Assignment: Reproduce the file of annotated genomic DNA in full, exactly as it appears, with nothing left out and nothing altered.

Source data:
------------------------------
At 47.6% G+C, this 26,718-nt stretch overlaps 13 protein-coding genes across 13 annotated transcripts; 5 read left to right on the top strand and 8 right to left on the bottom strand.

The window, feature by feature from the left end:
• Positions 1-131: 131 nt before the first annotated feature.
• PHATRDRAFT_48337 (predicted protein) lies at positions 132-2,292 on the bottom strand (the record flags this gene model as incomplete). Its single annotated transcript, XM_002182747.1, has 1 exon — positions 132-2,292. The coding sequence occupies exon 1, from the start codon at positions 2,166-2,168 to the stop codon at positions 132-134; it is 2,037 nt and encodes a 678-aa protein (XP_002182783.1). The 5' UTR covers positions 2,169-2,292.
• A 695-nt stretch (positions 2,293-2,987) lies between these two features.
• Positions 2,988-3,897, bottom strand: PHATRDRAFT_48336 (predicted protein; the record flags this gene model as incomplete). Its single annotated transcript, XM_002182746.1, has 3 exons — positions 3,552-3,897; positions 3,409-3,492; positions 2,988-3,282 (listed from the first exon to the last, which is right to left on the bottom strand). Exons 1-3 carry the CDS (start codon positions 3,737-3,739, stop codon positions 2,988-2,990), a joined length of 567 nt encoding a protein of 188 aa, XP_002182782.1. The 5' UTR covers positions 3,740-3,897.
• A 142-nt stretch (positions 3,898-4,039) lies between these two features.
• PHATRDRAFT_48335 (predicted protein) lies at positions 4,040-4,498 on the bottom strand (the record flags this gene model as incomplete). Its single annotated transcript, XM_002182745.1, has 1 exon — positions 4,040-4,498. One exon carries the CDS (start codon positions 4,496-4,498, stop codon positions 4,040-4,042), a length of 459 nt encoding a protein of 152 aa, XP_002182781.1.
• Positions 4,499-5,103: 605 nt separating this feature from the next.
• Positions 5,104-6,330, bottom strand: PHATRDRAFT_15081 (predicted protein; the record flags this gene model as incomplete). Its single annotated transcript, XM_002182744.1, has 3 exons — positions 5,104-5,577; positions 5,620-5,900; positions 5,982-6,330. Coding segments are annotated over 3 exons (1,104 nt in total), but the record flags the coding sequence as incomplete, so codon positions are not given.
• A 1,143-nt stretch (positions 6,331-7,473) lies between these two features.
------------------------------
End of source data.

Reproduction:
At 47.6% G+C, this 26,718-nt stretch overlaps 13 protein-coding genes across 13 annotated transcripts; 5 read left to right on the top strand and 8 right to left on the bottom strand.

The window, feature by feature from the left end:
• Positions 1-131: 131 nt before the first annotated feature.
• PHATRDRAFT_48337 (predicted protein) lies at positions 132-2,292 on the bottom strand (the record flags this gene model as incomplete). Its single annotated transcript, XM_002182747.1, has 1 exon — positions 132-2,292. The coding sequence occupies exon 1, from the start codon at positions 2,166-2,168 to the stop codon at positions 132-134; it is 2,037 nt and encodes a 678-aa protein (XP_002182783.1). The 5' UTR covers positions 2,169-2,292.
• A 695-nt stretch (positions 2,293-2,987) lies between these two features.
• Positions 2,988-3,897, bottom strand: PHATRDRAFT_48336 (predicted protein; the record flags this gene model as incomplete). Its single annotated transcript, XM_002182746.1, has 3 exons — positions 3,552-3,897; positions 3,409-3,492; positions 2,988-3,282 (listed from the first exon to the last, which is right to left on the bottom strand). Exons 1-3 carry the CDS (start codon positions 3,737-3,739, stop codon positions 2,988-2,990), a joined length of 567 nt encoding a protein of 188 aa, XP_002182782.1. The 5' UTR covers positions 3,740-3,897.
• A 142-nt stretch (positions 3,898-4,039) lies between these two features.
• PHATRDRAFT_48335 (predicted protein) lies at positions 4,040-4,498 on the bottom strand (the record flags this gene model as incomplete). Its single annotated transcript, XM_002182745.1, has 1 exon — positions 4,040-4,498. One exon carries the CDS (start codon positions 4,496-4,498, stop codon positions 4,040-4,042), a length of 459 nt encoding a protein of 152 aa, XP_002182781.1.
• Positions 4,499-5,103: 605 nt separating this feature from the next.
• Positions 5,104-6,330, bottom strand: PHATRDRAFT_15081 (predicted protein; the record flags this gene model as incomplete). Its single annotated transcript, XM_002182744.1, has 3 exons — positions 5,104-5,577; positions 5,620-5,900; positions 5,982-6,330. Coding segments are annotated over 3 exons (1,104 nt in total), but the record flags the coding sequence as incomplete, so codon positions are not given.
• A 1,143-nt stretch (positions 6,331-7,473) lies between these two features.